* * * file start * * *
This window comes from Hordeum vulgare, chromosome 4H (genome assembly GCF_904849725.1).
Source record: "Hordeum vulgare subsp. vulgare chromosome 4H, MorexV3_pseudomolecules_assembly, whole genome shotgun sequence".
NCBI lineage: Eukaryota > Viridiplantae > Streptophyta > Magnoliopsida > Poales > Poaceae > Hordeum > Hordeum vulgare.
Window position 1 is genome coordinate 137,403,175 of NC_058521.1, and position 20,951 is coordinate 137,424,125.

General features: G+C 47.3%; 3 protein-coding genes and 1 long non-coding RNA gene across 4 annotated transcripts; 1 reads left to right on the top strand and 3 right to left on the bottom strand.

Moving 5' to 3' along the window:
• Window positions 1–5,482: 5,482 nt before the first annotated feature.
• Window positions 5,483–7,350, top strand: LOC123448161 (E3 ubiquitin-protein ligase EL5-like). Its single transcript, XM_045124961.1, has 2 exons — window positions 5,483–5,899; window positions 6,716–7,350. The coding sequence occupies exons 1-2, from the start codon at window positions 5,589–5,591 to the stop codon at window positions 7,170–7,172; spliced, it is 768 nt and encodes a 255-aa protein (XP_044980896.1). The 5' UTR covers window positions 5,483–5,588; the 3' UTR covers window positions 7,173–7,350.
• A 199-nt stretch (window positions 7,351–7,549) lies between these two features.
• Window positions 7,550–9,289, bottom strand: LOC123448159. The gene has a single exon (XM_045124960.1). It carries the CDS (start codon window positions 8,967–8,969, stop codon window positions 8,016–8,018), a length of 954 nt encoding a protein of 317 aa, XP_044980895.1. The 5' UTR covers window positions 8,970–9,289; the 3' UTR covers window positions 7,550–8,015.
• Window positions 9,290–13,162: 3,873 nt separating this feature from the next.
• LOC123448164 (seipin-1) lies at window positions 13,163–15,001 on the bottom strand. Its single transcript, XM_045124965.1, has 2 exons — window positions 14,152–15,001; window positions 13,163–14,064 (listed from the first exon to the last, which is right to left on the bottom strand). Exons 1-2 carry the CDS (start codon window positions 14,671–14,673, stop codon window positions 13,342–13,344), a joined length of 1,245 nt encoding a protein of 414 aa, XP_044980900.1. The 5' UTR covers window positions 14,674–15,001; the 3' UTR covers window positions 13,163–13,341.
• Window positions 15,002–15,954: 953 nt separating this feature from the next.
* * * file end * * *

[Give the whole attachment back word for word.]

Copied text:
This window comes from Hordeum vulgare, chromosome 4H (genome assembly GCF_904849725.1).
Source record: "Hordeum vulgare subsp. vulgare chromosome 4H, MorexV3_pseudomolecules_assembly, whole genome shotgun sequence".
NCBI lineage: Eukaryota > Viridiplantae > Streptophyta > Magnoliopsida > Poales > Poaceae > Hordeum > Hordeum vulgare.
Window position 1 is genome coordinate 137,403,175 of NC_058521.1, and position 20,951 is coordinate 137,424,125.

General features: G+C 47.3%; 3 protein-coding genes and 1 long non-coding RNA gene across 4 annotated transcripts; 1 reads left to right on the top strand and 3 right to left on the bottom strand.

Moving 5' to 3' along the window:
• Window positions 1–5,482: 5,482 nt before the first annotated feature.
• Window positions 5,483–7,350, top strand: LOC123448161 (E3 ubiquitin-protein ligase EL5-like). Its single transcript, XM_045124961.1, has 2 exons — window positions 5,483–5,899; window positions 6,716–7,350. The coding sequence occupies exons 1-2, from the start codon at window positions 5,589–5,591 to the stop codon at window positions 7,170–7,172; spliced, it is 768 nt and encodes a 255-aa protein (XP_044980896.1). The 5' UTR covers window positions 5,483–5,588; the 3' UTR covers window positions 7,173–7,350.
• A 199-nt stretch (window positions 7,351–7,549) lies between these two features.
• Window positions 7,550–9,289, bottom strand: LOC123448159. The gene has a single exon (XM_045124960.1). It carries the CDS (start codon window positions 8,967–8,969, stop codon window positions 8,016–8,018), a length of 954 nt encoding a protein of 317 aa, XP_044980895.1. The 5' UTR covers window positions 8,970–9,289; the 3' UTR covers window positions 7,550–8,015.
• Window positions 9,290–13,162: 3,873 nt separating this feature from the next.
• LOC123448164 (seipin-1) lies at window positions 13,163–15,001 on the bottom strand. Its single transcript, XM_045124965.1, has 2 exons — window positions 14,152–15,001; window positions 13,163–14,064 (listed from the first exon to the last, which is right to left on the bottom strand). Exons 1-2 carry the CDS (start codon window positions 14,671–14,673, stop codon window positions 13,342–13,344), a joined length of 1,245 nt encoding a protein of 414 aa, XP_044980900.1. The 5' UTR covers window positions 14,674–15,001; the 3' UTR covers window positions 13,163–13,341.
• Window positions 15,002–15,954: 953 nt separating this feature from the next.